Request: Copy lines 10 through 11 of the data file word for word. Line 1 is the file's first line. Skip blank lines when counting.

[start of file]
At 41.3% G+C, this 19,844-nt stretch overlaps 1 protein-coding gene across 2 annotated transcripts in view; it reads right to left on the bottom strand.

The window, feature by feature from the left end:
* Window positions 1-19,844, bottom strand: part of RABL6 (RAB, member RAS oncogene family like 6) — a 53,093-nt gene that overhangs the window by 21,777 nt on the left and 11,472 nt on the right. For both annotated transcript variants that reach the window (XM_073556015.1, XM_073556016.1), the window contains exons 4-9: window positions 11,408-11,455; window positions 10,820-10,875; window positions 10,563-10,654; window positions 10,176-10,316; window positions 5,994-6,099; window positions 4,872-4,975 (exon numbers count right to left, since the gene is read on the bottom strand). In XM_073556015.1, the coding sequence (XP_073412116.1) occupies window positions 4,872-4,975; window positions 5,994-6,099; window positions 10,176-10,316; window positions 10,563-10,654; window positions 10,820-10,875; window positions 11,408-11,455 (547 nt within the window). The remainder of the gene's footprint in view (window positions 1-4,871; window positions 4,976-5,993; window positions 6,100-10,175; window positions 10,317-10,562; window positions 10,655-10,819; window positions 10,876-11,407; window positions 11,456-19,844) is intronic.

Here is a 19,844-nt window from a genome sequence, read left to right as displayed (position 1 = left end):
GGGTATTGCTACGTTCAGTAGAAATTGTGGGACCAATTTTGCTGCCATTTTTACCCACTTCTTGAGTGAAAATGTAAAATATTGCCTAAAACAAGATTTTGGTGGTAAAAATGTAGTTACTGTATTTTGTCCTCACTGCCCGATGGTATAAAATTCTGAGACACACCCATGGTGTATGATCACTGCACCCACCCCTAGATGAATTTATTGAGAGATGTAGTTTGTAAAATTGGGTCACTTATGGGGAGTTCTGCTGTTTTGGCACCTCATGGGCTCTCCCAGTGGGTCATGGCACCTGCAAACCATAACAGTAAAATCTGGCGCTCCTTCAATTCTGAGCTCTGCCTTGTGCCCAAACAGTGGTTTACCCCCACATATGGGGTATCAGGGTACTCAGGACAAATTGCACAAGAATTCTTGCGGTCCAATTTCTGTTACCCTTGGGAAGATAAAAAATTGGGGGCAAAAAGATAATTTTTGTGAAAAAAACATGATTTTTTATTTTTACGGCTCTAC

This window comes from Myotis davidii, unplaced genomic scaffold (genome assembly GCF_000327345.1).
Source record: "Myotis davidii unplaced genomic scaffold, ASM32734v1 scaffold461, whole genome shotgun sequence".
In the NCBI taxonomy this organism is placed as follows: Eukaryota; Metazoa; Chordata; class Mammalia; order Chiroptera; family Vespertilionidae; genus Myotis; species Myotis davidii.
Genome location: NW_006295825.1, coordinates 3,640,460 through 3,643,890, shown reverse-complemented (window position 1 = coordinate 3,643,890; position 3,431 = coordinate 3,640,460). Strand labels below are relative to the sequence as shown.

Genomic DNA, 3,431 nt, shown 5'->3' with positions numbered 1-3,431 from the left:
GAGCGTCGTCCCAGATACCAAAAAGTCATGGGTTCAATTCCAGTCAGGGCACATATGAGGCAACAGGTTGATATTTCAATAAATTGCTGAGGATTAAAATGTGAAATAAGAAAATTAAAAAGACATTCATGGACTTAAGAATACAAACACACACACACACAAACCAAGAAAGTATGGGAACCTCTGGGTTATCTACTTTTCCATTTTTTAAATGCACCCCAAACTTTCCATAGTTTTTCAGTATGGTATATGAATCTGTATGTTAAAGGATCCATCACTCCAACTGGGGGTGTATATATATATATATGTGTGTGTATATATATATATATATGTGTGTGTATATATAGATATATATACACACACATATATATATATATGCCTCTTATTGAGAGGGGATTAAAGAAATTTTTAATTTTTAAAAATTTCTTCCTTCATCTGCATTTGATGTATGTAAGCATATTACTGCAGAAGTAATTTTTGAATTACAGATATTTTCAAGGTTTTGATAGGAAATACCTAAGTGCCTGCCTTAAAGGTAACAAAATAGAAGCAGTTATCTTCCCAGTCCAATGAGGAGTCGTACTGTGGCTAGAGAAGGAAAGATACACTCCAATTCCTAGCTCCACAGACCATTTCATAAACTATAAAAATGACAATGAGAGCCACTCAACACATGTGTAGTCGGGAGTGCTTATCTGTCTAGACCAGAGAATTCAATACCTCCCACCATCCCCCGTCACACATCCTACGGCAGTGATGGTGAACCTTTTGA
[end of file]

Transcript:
Genomic DNA, 3,431 nt, shown 5'->3' with positions numbered 1-3,431 from the left:
GAGCGTCGTCCCAGATACCAAAAAGTCATGGGTTCAATTCCAGTCAGGGCACATATGAGGCAACAGGTTGATATTTCAATAAATTGCTGAGGATTAAAATGTGAAATAAGAAAATTAAAAAGACATTCATGGACTTAAGAATACAAACACACACACACACAAACCAAGAAAGTATGGGAACCTCTGGGTTATCTACTTTTCCATTTTTTAAATGCACCCCAAACTTTCCATAGTTTTTCAGTATGGTATATGAATCTGTATGTTAAAGGATCCATCACTCCAACTGGGGGTGTATATATATATATATGTGTGTGTATATATATATATATATGTGTGTGTATATATAGATATATATACACACACATATATATATATATGCCTCTTATTGAGAGGGGATTAAAGAAATTTTTAATTTTTAAAAATTTCTTCCTTCATCTGCATTTGATGTATGTAAGCATATTACTGCAGAAGTAATTTTTGAATTACAGATATTTTCAAGGTTTTGATAGGAAATACCTAAGTGCCTGCCTTAAAGGTAACAAAATAGAAGCAGTTATCTTCCCAGTCCAATGAGGAGTCGTACTGTGGCTAGAGAAGGAAAGATACACTCCAATTCCTAGCTCCACAGACCATTTCATAAACTATAAAAATGACAATGAGAGCCACTCAACACATGTGTAGTCGGGAGTGCTTATCTGTCTAGACCAGAGAATTCAATACCTCCCACCATCCCCCGTCACACATCCTACGGCAGTGATGGTGAACCTTTTGA